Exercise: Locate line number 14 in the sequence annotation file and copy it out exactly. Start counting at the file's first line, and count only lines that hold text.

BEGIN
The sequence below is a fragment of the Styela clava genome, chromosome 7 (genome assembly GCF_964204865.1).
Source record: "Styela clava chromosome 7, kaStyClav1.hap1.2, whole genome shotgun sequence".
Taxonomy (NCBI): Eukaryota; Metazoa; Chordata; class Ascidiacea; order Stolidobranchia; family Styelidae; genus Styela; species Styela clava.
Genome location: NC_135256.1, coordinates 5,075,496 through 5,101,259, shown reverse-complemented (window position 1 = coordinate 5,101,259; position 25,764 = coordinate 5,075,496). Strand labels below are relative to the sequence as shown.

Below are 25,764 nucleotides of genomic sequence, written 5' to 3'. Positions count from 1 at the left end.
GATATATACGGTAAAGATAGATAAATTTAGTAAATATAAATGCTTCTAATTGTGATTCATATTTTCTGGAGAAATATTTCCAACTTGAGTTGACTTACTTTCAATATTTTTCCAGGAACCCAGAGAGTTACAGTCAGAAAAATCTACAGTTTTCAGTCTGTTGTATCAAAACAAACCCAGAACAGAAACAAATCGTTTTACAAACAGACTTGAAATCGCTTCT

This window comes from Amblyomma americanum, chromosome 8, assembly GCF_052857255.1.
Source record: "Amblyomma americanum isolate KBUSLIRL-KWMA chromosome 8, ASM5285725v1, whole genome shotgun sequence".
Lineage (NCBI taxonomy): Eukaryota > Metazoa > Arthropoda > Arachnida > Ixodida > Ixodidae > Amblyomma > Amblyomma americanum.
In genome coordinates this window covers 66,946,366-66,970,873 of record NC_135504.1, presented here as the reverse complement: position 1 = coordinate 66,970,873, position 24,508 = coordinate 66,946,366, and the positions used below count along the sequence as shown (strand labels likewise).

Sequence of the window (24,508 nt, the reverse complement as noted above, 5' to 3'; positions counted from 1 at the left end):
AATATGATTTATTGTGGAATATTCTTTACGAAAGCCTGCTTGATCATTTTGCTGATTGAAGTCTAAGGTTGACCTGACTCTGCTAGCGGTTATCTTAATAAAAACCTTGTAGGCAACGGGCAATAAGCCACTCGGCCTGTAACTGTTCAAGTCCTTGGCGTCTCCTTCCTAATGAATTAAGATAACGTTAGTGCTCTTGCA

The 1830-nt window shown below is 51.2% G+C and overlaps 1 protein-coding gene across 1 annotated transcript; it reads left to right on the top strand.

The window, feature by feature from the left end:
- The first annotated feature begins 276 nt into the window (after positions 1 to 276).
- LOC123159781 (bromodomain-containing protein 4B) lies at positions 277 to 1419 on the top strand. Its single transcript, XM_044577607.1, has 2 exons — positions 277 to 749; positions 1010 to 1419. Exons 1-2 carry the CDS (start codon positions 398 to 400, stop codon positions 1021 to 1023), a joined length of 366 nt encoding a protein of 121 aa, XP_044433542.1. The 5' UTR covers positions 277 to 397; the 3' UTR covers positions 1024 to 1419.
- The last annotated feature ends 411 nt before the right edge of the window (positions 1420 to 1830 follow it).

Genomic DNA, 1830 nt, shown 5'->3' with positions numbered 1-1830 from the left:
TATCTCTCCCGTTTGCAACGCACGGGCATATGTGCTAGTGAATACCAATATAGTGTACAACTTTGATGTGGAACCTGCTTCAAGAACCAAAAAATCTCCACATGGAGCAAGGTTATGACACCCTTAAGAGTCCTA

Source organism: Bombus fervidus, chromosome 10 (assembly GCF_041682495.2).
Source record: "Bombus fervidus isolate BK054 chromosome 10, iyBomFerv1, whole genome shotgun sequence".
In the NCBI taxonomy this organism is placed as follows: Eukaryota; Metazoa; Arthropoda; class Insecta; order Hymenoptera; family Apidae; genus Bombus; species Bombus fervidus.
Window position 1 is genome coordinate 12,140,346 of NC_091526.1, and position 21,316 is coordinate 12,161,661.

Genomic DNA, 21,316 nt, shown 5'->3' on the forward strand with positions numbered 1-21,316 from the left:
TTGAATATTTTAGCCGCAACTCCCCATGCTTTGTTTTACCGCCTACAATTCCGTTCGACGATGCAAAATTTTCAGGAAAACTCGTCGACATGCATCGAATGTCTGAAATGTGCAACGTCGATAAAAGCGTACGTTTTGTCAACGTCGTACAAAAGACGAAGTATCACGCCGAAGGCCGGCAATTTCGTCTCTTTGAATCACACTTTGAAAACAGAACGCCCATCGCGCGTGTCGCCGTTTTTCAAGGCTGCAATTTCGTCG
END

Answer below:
The window, feature by feature from the left end: